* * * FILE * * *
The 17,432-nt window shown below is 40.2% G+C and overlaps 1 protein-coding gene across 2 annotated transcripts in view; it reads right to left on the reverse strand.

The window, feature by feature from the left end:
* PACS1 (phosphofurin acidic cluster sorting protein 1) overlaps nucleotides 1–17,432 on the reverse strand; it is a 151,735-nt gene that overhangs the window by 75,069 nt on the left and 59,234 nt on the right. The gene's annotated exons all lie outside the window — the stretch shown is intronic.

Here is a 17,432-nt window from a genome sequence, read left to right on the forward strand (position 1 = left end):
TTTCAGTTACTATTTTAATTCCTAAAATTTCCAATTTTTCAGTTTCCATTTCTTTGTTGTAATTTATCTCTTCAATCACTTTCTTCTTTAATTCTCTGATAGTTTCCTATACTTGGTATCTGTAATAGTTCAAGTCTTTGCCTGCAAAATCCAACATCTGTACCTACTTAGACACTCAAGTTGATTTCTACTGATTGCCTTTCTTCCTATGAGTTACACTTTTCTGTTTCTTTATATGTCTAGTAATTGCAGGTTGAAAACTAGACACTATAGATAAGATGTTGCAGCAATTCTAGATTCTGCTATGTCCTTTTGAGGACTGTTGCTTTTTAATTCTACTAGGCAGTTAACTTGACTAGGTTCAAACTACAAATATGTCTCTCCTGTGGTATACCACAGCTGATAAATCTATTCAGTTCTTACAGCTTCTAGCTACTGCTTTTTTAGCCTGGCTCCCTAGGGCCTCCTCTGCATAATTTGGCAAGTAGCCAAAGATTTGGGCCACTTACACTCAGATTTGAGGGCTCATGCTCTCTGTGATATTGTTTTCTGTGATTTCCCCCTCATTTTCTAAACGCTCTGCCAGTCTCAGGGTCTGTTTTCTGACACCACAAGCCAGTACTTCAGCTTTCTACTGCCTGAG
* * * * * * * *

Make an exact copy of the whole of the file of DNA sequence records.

The 17,432-nt window shown below is 40.2% G+C and overlaps 1 protein-coding gene across 2 annotated transcripts in view; it reads right to left on the reverse strand.

The window, feature by feature from the left end:
* PACS1 (phosphofurin acidic cluster sorting protein 1) overlaps nucleotides 1–17,432 on the reverse strand; it is a 151,735-nt gene that overhangs the window by 75,069 nt on the left and 59,234 nt on the right. The gene's annotated exons all lie outside the window — the stretch shown is intronic.

Here is a 17,432-nt window from a genome sequence, read left to right on the forward strand (position 1 = left end):
TTTCAGTTACTATTTTAATTCCTAAAATTTCCAATTTTTCAGTTTCCATTTCTTTGTTGTAATTTATCTCTTCAATCACTTTCTTCTTTAATTCTCTGATAGTTTCCTATACTTGGTATCTGTAATAGTTCAAGTCTTTGCCTGCAAAATCCAACATCTGTACCTACTTAGACACTCAAGTTGATTTCTACTGATTGCCTTTCTTCCTATGAGTTACACTTTTCTGTTTCTTTATATGTCTAGTAATTGCAGGTTGAAAACTAGACACTATAGATAAGATGTTGCAGCAATTCTAGATTCTGCTATGTCCTTTTGAGGACTGTTGCTTTTTAATTCTACTAGGCAGTTAACTTGACTAGGTTCAAACTACAAATATGTCTCTCCTGTGGTATACCACAGCTGATAAATCTATTCAGTTCTTACAGCTTCTAGCTACTGCTTTTTTAGCCTGGCTCCCTAGGGCCTCCTCTGCATAATTTGGCAAGTAGCCAAAGATTTGGGCCACTTACACTCAGATTTGAGGGCTCATGCTCTCTGTGATATTGTTTTCTGTGATTTCCCCCTCATTTTCTAAACGCTCTGCCAGTCTCAGGGTCTGTTTTCTGACACCACAAGCCAGTACTTCAGCTTTCTACTGCCTGAG